Women held record gains, influence in election

On November 6, most Americans focused their attention on the presidential election results. However, many state and congressional races also will influence the next four years. The Gender Report has previously looked at the influence of women in politics, notably the lack of women in elected office.This year, those numbers are starting to improve.

A Washington Post multimedia project highlights the female senators and their projected significance in governance. Click the image to go to this project.

The 2012 election brought a record-number of women to office; 1 in 5 senators are now female (a gain of 3 seats), and the first Asian American, as well as openly gay, women were elected to represent Hawaii and Wisconsin, respectively. A Washington Post multimedia project highlighted the female senators and their projected significance in governance. In addition, New Hampshire became the first state to elect an all-female delegation, including the only female democratic governor. In the House of Representatives, 77  seats will be held by women (a gain of four representatives).

Presidential Influence

Despite their gains for their own seats and victories, much of the media coverage of the election instead focused on the influence of female voters on the top of the ticket. According to research from the Huffington Post, for the first time in research dating to 1952, a presidential candidate whom men chose decisively – Republican Mitt Romney – lost. While Obama’s victory was attributed partly to high minority turnout and support, he won the female vote 54 to 45 nationally and also in every swing state(compared to his 56 to 43 showing in 2008). In one Washington Post article, female supporters of Gov. Mitt Romney said they couldn’t trust him to be true to his campaign promises, an issue women voters consider more signficant than their male counterparts. Gallup polling has tracked the gender gap since 1952, and said this year’s gender divide was 20 percentage points, the largest ever using its method of calculation.

The Huffington Post called 2013 the “New Year of the Woman.” For the time being, the most attention will be on Sen. Elizabeth Warren and the role she will play in the upcoming deficit deliberations in Congress.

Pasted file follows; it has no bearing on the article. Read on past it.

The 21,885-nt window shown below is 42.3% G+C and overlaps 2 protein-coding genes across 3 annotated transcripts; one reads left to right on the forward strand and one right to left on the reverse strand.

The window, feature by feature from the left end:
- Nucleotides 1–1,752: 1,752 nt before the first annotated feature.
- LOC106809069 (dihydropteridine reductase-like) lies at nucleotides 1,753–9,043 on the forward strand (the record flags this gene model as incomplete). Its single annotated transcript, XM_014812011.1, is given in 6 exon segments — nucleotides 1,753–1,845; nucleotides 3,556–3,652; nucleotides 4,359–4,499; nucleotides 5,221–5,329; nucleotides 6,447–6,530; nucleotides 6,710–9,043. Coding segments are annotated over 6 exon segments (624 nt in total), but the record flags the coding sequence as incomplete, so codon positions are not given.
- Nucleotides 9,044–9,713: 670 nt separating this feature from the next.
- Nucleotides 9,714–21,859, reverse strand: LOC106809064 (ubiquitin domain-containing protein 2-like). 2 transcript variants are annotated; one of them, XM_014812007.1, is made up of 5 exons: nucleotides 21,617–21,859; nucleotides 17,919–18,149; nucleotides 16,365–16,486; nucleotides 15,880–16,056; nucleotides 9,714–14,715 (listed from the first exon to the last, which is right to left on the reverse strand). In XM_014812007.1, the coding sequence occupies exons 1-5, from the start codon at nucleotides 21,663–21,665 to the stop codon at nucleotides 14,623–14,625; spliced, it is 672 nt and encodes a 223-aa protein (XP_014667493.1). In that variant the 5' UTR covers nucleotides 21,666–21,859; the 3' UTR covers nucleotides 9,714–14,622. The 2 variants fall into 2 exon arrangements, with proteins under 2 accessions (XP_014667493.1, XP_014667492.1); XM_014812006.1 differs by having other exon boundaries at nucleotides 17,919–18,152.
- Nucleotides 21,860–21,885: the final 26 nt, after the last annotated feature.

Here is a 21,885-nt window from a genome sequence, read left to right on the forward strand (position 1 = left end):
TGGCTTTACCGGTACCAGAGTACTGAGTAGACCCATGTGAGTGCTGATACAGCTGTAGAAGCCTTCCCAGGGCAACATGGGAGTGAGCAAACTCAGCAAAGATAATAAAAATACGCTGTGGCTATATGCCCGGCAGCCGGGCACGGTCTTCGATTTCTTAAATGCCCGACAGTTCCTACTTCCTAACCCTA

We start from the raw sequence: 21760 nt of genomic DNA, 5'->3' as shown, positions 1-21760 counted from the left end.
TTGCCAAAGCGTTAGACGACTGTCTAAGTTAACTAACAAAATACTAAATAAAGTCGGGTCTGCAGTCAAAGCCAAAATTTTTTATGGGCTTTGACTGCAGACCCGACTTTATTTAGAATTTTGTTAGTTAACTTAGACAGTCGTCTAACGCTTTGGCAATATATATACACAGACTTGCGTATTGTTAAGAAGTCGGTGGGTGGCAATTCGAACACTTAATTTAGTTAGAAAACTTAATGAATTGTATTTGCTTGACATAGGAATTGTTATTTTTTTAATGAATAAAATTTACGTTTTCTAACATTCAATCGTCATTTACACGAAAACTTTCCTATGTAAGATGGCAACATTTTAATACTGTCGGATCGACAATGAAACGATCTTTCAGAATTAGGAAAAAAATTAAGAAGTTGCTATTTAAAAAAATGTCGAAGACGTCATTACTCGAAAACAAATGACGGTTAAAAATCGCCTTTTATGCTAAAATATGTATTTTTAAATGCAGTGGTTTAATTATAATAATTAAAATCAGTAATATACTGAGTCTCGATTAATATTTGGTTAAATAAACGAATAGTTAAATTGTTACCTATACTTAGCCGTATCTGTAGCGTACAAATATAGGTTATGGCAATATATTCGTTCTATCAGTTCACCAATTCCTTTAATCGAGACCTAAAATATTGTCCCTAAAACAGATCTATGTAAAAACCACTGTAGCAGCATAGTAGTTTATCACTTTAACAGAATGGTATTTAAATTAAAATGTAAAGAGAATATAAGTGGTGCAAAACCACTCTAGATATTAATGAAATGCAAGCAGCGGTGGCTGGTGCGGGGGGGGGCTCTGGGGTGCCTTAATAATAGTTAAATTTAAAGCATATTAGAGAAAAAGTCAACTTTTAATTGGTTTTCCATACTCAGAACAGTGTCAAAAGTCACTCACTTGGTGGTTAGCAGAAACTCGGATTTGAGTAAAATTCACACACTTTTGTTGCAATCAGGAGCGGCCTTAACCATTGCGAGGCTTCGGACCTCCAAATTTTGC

Also of note was the loss of two male candidates who made incendiary comments about rape and women’s health in the weeks leading up to the election. Rep. Todd Akin and Richard Mourdock, both republicans, made headlines for their separate comments about “legitimate rape” and abortions being god-sent, and were both defeated. Some analysts attribute the nationalized attention to their comments to the already debated “war on women” of the republican party.


Women in journalism: Reading list 2/26/12

The Gender Report provides a weekly round-up of links to online articles that may be of interest to our readers. The links below are to noteworthy articles on topics related to women in journalism and the media during the past week. Articles included in this feature do not necessarily reflect the views of The Gender Report or its writers. View past week’s round-ups here.

In Memory: Marie Colvin

Award-winning foreign correspondent Marie Colvin died in Syria this week alongside photojournalist Remi Ochlik. Colvin was remembered in numerous tributes across the web. Here are just a few:

The Risks of Bearing Witness: Discussing Marie Colvin’s Legacy (New York Magazine)

Opinion: Colvin fought injustice, armed only with words and images (Op-ed by Hannah Storm on CNN)

Marie Colvin: The death of a role model (by Helena Williams for the Press Gazette)

Profile: Marie Colvin, intrepid and fearless war correspondent (Reuters)

Journalists Marie Colvin and Remi Ochlik killed in Syria: Their last work and words (Washington Post)

Marie Colvin killed in Homs: tributes to Sunday Times journalist (Telegraph) – A round-up of statement about her death

Great Female Journalists (Independent) – A gallery of nine women starting with Colvin

General interest links

FishbowlDC’s Rothstein criticized for accusing female journalists of going for ‘the sexpot look’ (Poynter) – Includes a round-up of other articles related to the incident

More Discussion but Few Changes on Sexual Violence (by Lauren Wolfe as part of the Committee to Project Journalists’ Attacks on the Press in 2011)

Boys’ Clubhouse: Why Women Should Write About Sports (GOOD)

How many times has Elizabeth Warren been called darling? (Name It Change It)

On #dailywife and writing for the “women’s pages” (by Rachel Hills)

How To Be a Feminist in the Sports Culture Boys’ Club (If You Want To) (Women, Action & the Media)

Telling Stories in Contemporary Spain: A Survey of Women Writing Literary Journalism (World Literature Today)

Has confessional journalism gone too far? Yvonne Roberts and Lucy Cavendish discuss (The Guardian)

Coming clean on sex pests in the newsroom (The Australian)

How ‘Grammar Girl’ turned a single hobby podcast into a growing media network (Nieman Lab)

Margaret Low Smith to head NPR News (Poynter)

Melissa Harris-Perry of MSNBC gives new face to cable news (by Anna Holmes on the Washington Post)

‘Trailblazer’ Belva Davis to Retire From KQED After Presidential Election (TVSpy)

Interview: Louise Court, editor of Cosmopolitan, on how sex sells (The Guardian)

Safe at home: A feature on Lara Logan (New York Times Style Magazine)

We encourage readers to submit suggestions of articles to include in future editions of this feature by sending an email to genderreport@gmail.com. For links to articles like these throughout the week, follow @GenderReport on Twitter.